The Australian navy joined Indian, Japanese and American warships for annual Malabar exercises that began Tuesday in the Indian Ocean marking the growing strategic convergence of the four countries amid rising concerns about Chinese assertiveness in Asia.
India’s decision to include Australia for the annual drills comes in the wake of a push by Washington for deeper security collaboration in the “Quad,” the informal group that includes the United States, Japan, Australia and India as a counter to China.
Australia returns to the exercises after 13 years, when its participation triggered strident Chinese objections. But this time the Malabar exercises will endure as all four participants seek a long-term counterbalancing strategy to China according to analysts.
“In 2007 the Chinese threatened and cajoled different members to drop out and effectively defanged it,” according to Sreeram Chaulia, Dean at the Jindal School of international Affairs at O.P. Jindal University. “But this time the Malabar exercises won’t wind down because the coming decade is going to be very different — the threat perception of Chinese power is much higher now in all these four countries, so it has a lasting future.”
The first phase of the exercises, which includes simulated war games and combat maneuvers, is being held in the Bay of Bengal and will continue until Friday. The second phase will be held in mid-November in the Arabian Sea.
“The exercise, being conducted as a 'non-contact, at sea only' exercise in view of COVID-19 pandemic, will showcase the high-levels of synergy and coordination between the friendly navies, which is based on their shared values and commitment to an open, inclusive Indo-Pacific and a rules-based international order," the Indian Navy said in a statement on Monday.
The Malabar drill, which began in 1992 as a bilateral exercise between India and the United States, was expanded to include Japan as a permanent member in 2017. It has also seen the occasional participation of other countries.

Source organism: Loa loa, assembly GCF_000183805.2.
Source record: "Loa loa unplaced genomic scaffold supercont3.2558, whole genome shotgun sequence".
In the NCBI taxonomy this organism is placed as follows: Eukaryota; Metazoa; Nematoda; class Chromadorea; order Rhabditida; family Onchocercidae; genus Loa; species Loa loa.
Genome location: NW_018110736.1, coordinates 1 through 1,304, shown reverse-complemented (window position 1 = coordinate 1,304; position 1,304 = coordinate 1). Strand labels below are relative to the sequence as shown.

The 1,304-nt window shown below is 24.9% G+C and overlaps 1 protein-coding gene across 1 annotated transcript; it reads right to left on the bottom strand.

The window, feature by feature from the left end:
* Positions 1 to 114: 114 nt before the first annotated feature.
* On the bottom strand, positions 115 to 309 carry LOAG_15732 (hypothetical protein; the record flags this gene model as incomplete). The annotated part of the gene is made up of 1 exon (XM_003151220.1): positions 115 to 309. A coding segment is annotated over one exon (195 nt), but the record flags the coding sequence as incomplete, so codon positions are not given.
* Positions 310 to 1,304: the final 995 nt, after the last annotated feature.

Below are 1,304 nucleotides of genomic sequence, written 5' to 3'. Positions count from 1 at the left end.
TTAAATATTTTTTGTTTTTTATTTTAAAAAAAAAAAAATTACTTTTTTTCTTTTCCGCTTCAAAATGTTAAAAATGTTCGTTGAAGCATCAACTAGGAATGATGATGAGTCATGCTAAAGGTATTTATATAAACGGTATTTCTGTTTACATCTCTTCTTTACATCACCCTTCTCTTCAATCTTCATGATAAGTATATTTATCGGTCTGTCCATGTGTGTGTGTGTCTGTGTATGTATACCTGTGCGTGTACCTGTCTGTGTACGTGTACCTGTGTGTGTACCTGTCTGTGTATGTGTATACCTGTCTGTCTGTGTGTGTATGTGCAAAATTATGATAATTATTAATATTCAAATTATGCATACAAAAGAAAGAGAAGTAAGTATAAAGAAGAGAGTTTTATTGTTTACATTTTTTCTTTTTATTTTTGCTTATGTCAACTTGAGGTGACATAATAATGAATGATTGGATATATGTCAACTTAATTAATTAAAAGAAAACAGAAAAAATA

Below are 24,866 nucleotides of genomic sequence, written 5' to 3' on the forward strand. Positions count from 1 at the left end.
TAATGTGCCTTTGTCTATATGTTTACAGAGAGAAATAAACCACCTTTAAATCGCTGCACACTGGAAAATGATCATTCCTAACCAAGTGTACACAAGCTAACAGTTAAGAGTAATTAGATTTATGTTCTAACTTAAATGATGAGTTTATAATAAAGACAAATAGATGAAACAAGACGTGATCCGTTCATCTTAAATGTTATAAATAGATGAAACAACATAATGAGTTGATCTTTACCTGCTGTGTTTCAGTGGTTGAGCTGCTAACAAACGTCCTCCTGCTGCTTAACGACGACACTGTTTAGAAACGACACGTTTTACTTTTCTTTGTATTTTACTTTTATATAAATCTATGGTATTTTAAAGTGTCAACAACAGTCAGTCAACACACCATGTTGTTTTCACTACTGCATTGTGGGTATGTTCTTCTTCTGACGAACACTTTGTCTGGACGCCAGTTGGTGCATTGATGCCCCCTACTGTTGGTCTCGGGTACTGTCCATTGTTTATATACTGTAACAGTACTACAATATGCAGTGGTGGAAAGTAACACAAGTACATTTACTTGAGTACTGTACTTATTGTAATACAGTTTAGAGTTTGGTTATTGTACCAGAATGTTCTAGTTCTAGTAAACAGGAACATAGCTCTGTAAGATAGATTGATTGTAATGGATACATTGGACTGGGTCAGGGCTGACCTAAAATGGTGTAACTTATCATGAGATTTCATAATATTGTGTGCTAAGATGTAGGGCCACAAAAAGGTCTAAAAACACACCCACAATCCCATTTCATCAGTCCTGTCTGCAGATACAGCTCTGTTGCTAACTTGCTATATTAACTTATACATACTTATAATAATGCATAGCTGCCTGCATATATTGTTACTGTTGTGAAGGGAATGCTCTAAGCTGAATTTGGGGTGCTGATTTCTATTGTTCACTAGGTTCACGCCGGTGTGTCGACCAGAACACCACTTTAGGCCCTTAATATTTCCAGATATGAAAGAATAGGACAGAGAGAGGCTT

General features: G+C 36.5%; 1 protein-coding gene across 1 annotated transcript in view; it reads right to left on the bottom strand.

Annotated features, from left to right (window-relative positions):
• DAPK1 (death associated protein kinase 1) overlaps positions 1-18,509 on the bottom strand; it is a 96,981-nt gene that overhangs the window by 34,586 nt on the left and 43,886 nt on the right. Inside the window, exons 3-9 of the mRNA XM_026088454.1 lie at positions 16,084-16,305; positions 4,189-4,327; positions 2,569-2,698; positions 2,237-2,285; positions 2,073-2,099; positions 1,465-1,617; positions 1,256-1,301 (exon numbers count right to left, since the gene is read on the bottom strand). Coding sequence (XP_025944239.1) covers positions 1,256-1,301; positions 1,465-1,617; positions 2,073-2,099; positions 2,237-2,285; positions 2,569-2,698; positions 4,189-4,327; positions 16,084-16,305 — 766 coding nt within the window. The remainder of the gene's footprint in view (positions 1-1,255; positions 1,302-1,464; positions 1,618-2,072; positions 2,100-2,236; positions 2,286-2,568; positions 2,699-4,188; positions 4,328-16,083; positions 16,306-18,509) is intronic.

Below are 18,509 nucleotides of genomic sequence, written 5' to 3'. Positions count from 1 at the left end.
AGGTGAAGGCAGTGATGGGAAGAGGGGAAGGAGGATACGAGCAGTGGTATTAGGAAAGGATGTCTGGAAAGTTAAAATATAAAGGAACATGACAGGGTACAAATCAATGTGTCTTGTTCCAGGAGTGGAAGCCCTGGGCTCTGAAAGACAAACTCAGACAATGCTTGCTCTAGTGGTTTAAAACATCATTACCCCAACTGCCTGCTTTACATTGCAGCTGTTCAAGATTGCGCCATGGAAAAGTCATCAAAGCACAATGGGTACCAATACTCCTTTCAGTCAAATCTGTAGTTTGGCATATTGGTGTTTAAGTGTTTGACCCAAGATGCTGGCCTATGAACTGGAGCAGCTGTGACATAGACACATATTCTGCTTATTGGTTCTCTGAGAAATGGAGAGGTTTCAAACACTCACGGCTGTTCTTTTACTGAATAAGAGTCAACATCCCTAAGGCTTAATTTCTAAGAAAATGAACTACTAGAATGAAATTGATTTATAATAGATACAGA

While Australia has wanted to return for some time, analysts say India had been hesitant to extend an invitation over concerns of riling China.
But India’s six-month long military standoff with China in the Himalayas has prompted it to take a more decisive stand on collaborating with “the Quad” and analysts say this year’s Malabar exercises will help consolidate the group, to which Washington has been trying to give a strategic push since 2017.
Top U.S. officials have welcomed India's move.
“India’s recent decision to include Australia in the upcoming Malabar naval exercise alongside American, Indian, and Japanese forces reflects an acknowledgement of the importance of working multilaterally together to address global challenges,” U.S. Defense Secretary Mark Esper said last week in New Delhi after the two countries signed a military agreement.
China has denounced the “Quad” with its foreign minister, Wang Yi, saying last month that its “aim is to trumpet the old-fashioned Cold War mentality to stir up confrontation among different groups and blocs.”
Besides its recent tensions with China over a border dispute, India has also warily eyed Beijing’s growing investments and expanding influence in recent years in Indian Ocean countries such as Sri Lanka, Myanmar, Pakistan and Bangladesh. With about 70 percent of global trade passing through the Indian Ocean, it is a hugely strategic waterway.
Australia’s inclusion in the Malabar exercises is a “big force multiplier” according to Chaulia. “In the absence of Australia, the Malabar was confined to narrower maritime spaces. But with another naval force that has power projection capabilities beyond its traditional domain and further west towards the Indian Ocean, its coverage has expanded.”
Analysts point out that Canberra has committed to spending billions of dollars on an ambitious military build-up, saying that it faces regional challenges. Australia’s diplomatic relations with China also worsened this year.